| 16.8°C Belfast

Rev Ivan McKnight and ex-bus driver Jackie Farrell among latest Northern Ireland coronavirus victims

Close

Rev Ivan McKnight

Rev Ivan McKnight

Jackie Farrell from Strabane

Jackie Farrell from Strabane

Rev Ivan McKnight

Tributes have been paid to a Presbyterian minister who has become another Northern Ireland victim of coronavirus.

Rev Ivan McKnight (71) died at Belfast City Hospital on Monday and has been described as a "Godly gentle spirit" by a fellow minister who has known him since their college days together.

Starting his ministry as assistant at Ballysillan Presbyterian in 1984, Rev McKnight moved on to serve at Aghalone and Garvaghy Presbyterian between 1987-89.

He then spent four years in Donegal where he served as minister at Newtowncunningham, Ray and Second Ray Presbyterian Churches before returning to his native Belfast, where he had been a pupil at Methodist College, to serve as Minister at Ballygomartin until 1993.

More recently he served in Dromore, Co Down, though he had retired.

He would have celebrated his 72nd birthday on April 11 and leaves a wife, Yvonne, and sons Charles and Stephen.

It's understood Rev McKnight was admitted to Belfast City Hospital last week and on April 3 told family and friends he was very tired, weak and breathless.

Rev Steve Stockman, Minister at Fitzroy Presbyterian in Belfast, said he had met Rev McKnight as a student.

"He was a mature student when we met," said Rev Stockman. "Even then he was a gentle, jovial and positive man.

"More and more it's starting to hit home that we are no longer looking at statistics. Now we're seeing people we know taken from us, our friends and our family.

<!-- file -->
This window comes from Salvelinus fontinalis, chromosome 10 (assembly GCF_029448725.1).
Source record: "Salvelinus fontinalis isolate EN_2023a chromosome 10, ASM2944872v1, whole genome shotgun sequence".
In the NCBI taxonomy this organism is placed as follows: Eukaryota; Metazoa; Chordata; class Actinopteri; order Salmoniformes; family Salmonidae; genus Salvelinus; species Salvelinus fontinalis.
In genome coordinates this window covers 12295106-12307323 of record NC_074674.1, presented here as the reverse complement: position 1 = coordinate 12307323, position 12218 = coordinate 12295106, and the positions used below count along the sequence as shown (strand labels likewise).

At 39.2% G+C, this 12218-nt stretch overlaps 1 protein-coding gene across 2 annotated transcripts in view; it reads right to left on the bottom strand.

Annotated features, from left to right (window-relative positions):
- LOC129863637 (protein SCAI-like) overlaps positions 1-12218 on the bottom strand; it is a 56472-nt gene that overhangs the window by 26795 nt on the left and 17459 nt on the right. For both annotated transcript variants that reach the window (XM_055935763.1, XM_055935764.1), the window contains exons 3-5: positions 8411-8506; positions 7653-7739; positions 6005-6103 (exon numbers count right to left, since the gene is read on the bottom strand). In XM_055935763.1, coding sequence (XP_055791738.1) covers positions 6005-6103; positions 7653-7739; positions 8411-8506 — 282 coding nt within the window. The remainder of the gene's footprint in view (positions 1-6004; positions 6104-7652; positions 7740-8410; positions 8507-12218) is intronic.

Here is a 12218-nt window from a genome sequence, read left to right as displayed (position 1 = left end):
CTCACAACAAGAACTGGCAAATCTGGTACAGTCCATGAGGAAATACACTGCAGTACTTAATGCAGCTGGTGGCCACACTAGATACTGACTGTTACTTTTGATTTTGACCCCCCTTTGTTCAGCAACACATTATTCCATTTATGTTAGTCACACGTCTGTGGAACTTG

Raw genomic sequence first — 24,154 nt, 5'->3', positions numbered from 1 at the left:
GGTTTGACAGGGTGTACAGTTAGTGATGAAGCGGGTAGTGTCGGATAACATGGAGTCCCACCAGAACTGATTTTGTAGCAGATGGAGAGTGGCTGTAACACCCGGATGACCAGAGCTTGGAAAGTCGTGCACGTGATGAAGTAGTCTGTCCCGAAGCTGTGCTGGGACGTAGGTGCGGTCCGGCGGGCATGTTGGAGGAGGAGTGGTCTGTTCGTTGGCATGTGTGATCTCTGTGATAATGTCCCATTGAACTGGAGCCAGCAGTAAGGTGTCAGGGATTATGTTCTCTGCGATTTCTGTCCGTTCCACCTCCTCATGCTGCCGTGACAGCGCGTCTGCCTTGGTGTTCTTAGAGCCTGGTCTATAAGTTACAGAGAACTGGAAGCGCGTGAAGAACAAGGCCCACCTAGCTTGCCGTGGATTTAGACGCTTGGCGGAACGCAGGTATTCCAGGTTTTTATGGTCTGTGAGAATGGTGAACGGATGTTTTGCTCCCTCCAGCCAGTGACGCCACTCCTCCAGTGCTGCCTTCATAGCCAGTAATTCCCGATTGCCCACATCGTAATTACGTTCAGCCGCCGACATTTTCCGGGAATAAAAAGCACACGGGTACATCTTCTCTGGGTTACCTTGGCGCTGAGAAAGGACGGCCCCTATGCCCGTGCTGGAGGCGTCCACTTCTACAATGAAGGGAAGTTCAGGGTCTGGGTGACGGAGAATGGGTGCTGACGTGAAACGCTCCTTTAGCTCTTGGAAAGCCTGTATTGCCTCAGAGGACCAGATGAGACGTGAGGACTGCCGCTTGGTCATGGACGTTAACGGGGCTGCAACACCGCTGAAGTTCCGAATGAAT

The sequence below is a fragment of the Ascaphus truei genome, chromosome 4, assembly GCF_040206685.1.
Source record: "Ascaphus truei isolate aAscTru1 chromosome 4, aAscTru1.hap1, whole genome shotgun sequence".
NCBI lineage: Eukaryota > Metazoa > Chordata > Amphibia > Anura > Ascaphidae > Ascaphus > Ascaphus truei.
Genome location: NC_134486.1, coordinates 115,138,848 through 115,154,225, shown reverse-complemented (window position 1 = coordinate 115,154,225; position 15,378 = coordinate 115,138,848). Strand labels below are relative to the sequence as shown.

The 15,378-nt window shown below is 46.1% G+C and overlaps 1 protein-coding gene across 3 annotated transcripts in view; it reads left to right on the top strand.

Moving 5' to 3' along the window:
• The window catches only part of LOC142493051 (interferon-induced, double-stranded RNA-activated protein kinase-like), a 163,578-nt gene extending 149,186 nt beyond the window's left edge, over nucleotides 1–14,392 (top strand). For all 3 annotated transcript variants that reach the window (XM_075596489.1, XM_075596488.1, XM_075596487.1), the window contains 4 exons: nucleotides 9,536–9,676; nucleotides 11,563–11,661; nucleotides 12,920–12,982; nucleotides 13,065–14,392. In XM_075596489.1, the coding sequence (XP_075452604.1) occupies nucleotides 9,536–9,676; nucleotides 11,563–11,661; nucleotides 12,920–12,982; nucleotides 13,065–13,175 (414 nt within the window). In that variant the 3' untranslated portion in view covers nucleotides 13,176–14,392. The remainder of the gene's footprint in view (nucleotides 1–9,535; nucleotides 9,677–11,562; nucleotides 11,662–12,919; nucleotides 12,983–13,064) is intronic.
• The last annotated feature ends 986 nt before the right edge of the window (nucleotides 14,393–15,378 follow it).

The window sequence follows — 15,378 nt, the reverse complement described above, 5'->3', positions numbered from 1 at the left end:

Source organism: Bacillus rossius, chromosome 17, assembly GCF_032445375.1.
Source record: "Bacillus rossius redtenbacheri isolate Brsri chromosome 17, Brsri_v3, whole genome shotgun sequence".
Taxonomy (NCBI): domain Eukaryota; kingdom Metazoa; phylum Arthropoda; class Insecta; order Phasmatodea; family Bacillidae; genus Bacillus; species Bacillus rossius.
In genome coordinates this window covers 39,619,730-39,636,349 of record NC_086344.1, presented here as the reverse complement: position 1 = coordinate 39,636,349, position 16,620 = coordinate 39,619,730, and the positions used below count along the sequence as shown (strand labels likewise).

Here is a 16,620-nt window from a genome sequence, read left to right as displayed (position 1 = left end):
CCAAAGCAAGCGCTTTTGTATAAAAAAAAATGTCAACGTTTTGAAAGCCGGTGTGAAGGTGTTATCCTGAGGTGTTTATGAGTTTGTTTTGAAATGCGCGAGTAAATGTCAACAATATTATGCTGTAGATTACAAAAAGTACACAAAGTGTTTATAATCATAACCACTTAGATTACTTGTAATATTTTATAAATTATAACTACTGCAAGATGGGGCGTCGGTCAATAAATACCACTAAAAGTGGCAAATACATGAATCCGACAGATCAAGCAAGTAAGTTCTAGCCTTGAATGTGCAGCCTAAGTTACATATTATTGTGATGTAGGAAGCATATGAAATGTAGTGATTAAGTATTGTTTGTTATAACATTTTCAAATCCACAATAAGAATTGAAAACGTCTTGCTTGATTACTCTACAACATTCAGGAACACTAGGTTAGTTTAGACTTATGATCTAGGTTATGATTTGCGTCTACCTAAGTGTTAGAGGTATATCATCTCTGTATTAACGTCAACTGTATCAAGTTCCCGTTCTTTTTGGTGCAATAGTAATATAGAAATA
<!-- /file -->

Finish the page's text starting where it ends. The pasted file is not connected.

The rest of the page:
"I am so heartbroken. All my remembrances are of a warm, gracious, Godly gentle spirit who was always a joy to be in the company of."

Close

Jackie Farrell from Strabane

Jackie Farrell from Strabane

Jackie Farrell from Strabane

Also grieving are the family of Jackie Farrell (88) from Strabane, who revealed he died in Altnagelvin Hospital just a day after being admitted.

His daughter Ursula is currently in intensive care having also tested positive for the virus, while a second daughter with an underlying health condition is self-isolating and awaiting results after developing symptoms.

"If I've learned one thing it's to value the people you love because they don't come with a price," said Maria Farrell, Mr Farrell's youngest daughter.

She paid tribute to her father, a well-known bus driver in the Co Tyrone town where he had lived for many years.

"He had slight symptoms of Covid-19, but it got to his lungs and it took him very, very quickly," she said.

"I really want to thank the people of Strabane. Although they were practising social distancing they came out of their doors to show their respects. They made it a proud day for the Farrell family.

"My message is that if you think you all are going to be exempt from this, or that you're immune to Covid-19, you are all barking up the wrong tree.

"He had fought cancer, heart attacks, falls. You name it and he bounced back. This took him.

"I'm happy my daddy is with my mummy today. He had a good life. We always had great fun together. Covid-19 can't take that from me."

Belfast Telegraph